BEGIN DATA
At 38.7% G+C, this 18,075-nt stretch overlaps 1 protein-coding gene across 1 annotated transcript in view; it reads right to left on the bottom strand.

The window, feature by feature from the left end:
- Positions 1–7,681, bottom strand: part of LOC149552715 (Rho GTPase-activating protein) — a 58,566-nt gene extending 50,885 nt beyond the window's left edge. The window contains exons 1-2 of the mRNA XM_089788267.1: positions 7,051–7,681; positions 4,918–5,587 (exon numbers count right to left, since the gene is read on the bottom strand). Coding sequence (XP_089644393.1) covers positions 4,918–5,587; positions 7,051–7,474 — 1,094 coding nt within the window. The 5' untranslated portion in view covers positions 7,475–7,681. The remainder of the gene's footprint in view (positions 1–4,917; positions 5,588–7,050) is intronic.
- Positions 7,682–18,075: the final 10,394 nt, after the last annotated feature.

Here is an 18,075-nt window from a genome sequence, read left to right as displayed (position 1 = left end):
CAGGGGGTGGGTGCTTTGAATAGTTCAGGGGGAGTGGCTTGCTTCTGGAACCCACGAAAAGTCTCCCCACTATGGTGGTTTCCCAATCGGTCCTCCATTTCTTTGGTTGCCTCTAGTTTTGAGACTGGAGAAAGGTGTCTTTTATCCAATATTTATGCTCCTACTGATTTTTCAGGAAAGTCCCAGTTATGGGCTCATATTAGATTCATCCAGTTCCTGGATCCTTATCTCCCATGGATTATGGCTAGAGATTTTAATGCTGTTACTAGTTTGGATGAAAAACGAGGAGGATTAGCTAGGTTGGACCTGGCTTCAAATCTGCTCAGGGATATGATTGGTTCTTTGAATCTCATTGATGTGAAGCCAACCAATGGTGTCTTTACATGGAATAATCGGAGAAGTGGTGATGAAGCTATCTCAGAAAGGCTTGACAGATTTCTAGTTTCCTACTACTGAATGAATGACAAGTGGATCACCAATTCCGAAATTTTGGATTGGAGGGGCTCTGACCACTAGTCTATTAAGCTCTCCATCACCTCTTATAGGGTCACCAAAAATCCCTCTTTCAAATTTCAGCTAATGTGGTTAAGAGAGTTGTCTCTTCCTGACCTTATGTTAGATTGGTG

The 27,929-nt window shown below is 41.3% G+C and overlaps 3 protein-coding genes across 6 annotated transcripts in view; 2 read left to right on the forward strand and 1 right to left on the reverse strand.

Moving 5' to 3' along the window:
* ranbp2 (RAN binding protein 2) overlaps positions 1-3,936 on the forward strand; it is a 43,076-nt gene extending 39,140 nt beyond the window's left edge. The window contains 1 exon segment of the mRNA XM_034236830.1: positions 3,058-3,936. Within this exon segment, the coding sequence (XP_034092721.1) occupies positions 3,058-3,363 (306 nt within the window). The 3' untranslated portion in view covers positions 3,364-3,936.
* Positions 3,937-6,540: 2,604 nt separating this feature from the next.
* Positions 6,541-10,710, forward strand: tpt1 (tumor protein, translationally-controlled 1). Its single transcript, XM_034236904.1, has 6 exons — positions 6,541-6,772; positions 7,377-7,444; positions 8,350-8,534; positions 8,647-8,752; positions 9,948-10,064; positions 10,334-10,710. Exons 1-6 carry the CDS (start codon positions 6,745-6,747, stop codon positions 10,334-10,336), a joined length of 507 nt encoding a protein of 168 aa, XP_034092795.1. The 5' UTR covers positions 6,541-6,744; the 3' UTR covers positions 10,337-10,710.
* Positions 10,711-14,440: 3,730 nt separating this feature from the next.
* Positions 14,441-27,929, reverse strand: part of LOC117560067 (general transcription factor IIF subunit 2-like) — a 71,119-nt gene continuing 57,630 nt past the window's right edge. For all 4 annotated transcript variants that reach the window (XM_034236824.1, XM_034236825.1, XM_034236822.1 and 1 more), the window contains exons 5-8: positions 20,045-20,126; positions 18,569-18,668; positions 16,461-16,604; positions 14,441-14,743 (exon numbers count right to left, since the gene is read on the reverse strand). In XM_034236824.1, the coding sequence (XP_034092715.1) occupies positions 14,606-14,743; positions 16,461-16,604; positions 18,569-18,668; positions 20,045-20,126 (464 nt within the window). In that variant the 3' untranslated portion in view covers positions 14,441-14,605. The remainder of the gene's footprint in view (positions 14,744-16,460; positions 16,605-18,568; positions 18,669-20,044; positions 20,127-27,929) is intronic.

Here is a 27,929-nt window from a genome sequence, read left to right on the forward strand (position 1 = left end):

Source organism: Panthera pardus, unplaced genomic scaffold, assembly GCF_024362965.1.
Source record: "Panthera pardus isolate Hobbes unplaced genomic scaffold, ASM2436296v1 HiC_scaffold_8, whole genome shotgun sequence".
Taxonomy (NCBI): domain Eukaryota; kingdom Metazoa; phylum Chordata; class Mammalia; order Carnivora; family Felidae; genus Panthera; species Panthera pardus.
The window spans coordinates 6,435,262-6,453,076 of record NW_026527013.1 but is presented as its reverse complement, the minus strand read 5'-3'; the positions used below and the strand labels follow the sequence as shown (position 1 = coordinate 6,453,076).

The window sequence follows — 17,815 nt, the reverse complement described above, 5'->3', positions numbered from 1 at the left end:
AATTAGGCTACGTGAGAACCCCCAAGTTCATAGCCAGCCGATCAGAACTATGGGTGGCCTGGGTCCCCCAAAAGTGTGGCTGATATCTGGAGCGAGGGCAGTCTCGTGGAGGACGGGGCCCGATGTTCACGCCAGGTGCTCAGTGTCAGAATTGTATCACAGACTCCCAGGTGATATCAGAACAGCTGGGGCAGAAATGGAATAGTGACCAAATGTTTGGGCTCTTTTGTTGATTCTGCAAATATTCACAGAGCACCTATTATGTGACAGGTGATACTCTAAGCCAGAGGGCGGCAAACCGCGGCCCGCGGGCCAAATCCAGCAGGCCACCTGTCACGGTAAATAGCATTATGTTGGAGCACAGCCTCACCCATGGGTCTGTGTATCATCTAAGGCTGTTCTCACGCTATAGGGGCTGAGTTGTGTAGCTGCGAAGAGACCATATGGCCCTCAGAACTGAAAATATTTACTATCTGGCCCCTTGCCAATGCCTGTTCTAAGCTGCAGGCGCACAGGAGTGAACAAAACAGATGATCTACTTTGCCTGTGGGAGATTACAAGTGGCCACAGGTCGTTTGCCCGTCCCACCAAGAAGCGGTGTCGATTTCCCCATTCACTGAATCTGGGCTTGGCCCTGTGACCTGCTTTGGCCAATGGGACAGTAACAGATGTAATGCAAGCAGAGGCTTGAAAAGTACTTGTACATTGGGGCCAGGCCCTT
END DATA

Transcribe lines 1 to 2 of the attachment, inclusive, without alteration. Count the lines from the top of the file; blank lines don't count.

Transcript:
At 38.7% G+C, this 18,075-nt stretch overlaps 1 protein-coding gene across 1 annotated transcript in view; it reads right to left on the bottom strand.

The window, feature by feature from the left end: